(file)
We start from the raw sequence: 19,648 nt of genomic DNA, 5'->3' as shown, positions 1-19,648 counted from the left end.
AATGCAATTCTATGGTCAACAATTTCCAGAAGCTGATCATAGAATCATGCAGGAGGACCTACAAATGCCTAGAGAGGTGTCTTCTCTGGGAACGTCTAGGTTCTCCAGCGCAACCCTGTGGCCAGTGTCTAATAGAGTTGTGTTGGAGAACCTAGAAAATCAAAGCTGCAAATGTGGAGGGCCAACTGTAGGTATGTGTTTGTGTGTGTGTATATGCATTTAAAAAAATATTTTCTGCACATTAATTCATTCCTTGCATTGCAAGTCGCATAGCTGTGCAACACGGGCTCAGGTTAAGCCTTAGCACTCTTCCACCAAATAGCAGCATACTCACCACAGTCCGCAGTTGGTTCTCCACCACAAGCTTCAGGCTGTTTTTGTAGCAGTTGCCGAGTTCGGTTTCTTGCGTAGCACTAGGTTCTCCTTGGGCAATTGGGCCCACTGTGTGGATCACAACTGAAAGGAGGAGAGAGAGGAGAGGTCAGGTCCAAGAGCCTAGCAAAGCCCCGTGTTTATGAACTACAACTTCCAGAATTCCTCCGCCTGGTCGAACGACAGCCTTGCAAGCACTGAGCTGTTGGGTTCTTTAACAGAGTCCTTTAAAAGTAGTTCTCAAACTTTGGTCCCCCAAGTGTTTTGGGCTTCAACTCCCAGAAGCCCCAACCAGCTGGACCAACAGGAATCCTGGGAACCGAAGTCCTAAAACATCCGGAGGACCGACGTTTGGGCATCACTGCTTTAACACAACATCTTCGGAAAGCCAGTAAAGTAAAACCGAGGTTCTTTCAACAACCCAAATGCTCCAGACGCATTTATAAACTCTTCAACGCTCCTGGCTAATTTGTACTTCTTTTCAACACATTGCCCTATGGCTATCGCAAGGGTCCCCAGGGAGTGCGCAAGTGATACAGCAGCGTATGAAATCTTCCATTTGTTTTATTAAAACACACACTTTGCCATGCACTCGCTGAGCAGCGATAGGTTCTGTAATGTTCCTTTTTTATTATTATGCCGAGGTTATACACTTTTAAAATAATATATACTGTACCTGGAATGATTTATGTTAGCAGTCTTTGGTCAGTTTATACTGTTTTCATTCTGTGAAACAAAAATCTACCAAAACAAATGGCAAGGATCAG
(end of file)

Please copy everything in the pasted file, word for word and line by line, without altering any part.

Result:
We start from the raw sequence: 19,648 nt of genomic DNA, 5'->3' as shown, positions 1-19,648 counted from the left end.
AATGCAATTCTATGGTCAACAATTTCCAGAAGCTGATCATAGAATCATGCAGGAGGACCTACAAATGCCTAGAGAGGTGTCTTCTCTGGGAACGTCTAGGTTCTCCAGCGCAACCCTGTGGCCAGTGTCTAATAGAGTTGTGTTGGAGAACCTAGAAAATCAAAGCTGCAAATGTGGAGGGCCAACTGTAGGTATGTGTTTGTGTGTGTGTATATGCATTTAAAAAAATATTTTCTGCACATTAATTCATTCCTTGCATTGCAAGTCGCATAGCTGTGCAACACGGGCTCAGGTTAAGCCTTAGCACTCTTCCACCAAATAGCAGCATACTCACCACAGTCCGCAGTTGGTTCTCCACCACAAGCTTCAGGCTGTTTTTGTAGCAGTTGCCGAGTTCGGTTTCTTGCGTAGCACTAGGTTCTCCTTGGGCAATTGGGCCCACTGTGTGGATCACAACTGAAAGGAGGAGAGAGAGGAGAGGTCAGGTCCAAGAGCCTAGCAAAGCCCCGTGTTTATGAACTACAACTTCCAGAATTCCTCCGCCTGGTCGAACGACAGCCTTGCAAGCACTGAGCTGTTGGGTTCTTTAACAGAGTCCTTTAAAAGTAGTTCTCAAACTTTGGTCCCCCAAGTGTTTTGGGCTTCAACTCCCAGAAGCCCCAACCAGCTGGACCAACAGGAATCCTGGGAACCGAAGTCCTAAAACATCCGGAGGACCGACGTTTGGGCATCACTGCTTTAACACAACATCTTCGGAAAGCCAGTAAAGTAAAACCGAGGTTCTTTCAACAACCCAAATGCTCCAGACGCATTTATAAACTCTTCAACGCTCCTGGCTAATTTGTACTTCTTTTCAACACATTGCCCTATGGCTATCGCAAGGGTCCCCAGGGAGTGCGCAAGTGATACAGCAGCGTATGAAATCTTCCATTTGTTTTATTAAAACACACACTTTGCCATGCACTCGCTGAGCAGCGATAGGTTCTGTAATGTTCCTTTTTTATTATTATGCCGAGGTTATACACTTTTAAAATAATATATACTGTACCTGGAATGATTTATGTTAGCAGTCTTTGGTCAGTTTATACTGTTTTCATTCTGTGAAACAAAAATCTACCAAAACAAATGGCAAGGATCAG